• In South Australia registration is relatively simple. You will need to apply through SA Department of Education. After you have submitted your registration form you will need to provide a broad overview of your learning program including the eight key learning areas (following the completed aspects of the National Curriculum). You will also receive a home visit.
  • In Tasmania the process is also relatively simple. You are not required to follow the National Curriculum. The Tasmanian Home Education Advisory Council handles the application.

(Information from https://www.homeschoolingdownunder.com/homeschooling-australia/)

 

Non-Government Schools

Independent schools are a diverse group of non-government schools serving a range of different communities.  Many Independent schools provide a religious or values-based education. Others promote a particular educational philosophy or interpretation of mainstream education. Independent schools include:

  • Schools affiliated with Christian denominations, for example Anglican, Catholic, Greek Orthodox, Lutheran, Uniting Church, Seventh Day Adventist and Presbyterian
  • Non-denominational Christian schools
  • Islamic schools
  • Jewish schools
  • Montessori schools
  • Rudolf Steiner schools
  • Schools constituted under specific Acts of Parliament, such as grammar schools in some states
  • Indigenous community schools
  • Schools that specialise in meeting the needs of students with disabilities
  • Schools that cater for students at severe educational risk due to a range of social/emotional/behavioural and other risk factors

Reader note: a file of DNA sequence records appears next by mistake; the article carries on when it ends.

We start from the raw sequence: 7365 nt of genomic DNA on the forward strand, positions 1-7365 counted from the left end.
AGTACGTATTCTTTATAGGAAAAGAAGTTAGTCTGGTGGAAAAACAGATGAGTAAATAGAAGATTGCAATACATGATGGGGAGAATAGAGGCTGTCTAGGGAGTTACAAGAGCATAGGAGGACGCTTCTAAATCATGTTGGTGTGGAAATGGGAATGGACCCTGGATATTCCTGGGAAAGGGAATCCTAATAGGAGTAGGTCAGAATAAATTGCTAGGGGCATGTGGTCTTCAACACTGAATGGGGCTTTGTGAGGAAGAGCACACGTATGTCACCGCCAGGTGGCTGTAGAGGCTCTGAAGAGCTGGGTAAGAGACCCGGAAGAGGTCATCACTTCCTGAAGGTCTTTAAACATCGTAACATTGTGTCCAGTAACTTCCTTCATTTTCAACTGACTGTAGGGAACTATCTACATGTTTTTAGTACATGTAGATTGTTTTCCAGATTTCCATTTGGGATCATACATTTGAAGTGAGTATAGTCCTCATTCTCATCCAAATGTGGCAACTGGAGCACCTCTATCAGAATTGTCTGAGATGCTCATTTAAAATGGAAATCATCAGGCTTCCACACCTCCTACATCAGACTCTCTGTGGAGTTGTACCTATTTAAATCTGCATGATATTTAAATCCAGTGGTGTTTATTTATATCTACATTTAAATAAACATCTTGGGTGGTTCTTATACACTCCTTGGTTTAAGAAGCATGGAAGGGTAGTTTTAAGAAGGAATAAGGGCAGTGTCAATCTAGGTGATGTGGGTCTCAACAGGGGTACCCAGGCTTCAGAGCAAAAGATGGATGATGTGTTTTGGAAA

(Information from http://isca.edu.au/about-independent-schools/)

Government Schools

Each state and territory in Australia has strict guidelines for schools in their state or territory to follow. These are compulsory for schools to follow and often will be audited or need to be reported on.  Policies will  need to be re-written and revised every few years.
My Schools Website https://www.myschool.edu.au/ is a good place for statistical information for parents. However, I recommend going to a school to ensure you and your family will feel connected to the school.

School visits are an important step, and often school tours will provide you with an opportunity to gain a feeling about the school and your educational beliefs that statistics will not provide.

The Australian National Curriculum is a compulsory guide for all government schools to follow. http://www.acara.edu.au/default.asp

Other Schooling Options

 

Distance Education/School of the Air

Both of these schooling options have eligibility criteria. Students programs are given to them to complete in their home environment. They have a teacher who they connect with via internet. For more information

School of the Air http://www.australia.gov.au/about-australia/australian-story/school-of-the-air

Unschooling

Unschooling or no-schooling is a term which is used for parents who take their children out of school without teaching from a set curriculum.

The unschooling philosophy argues that all children are born with a natural and insatiable curiosity and will learn best if self-directed. http://www.kidspot.com.au/could-unschooling-be-right-for-your-child/

The legality of unschooling is dependent on each state’s requirements for home schooling.

 

Education is a partnership between home and school.

Remember to keep the lines of communication open, to ensure your child has the ability to reach their full potential.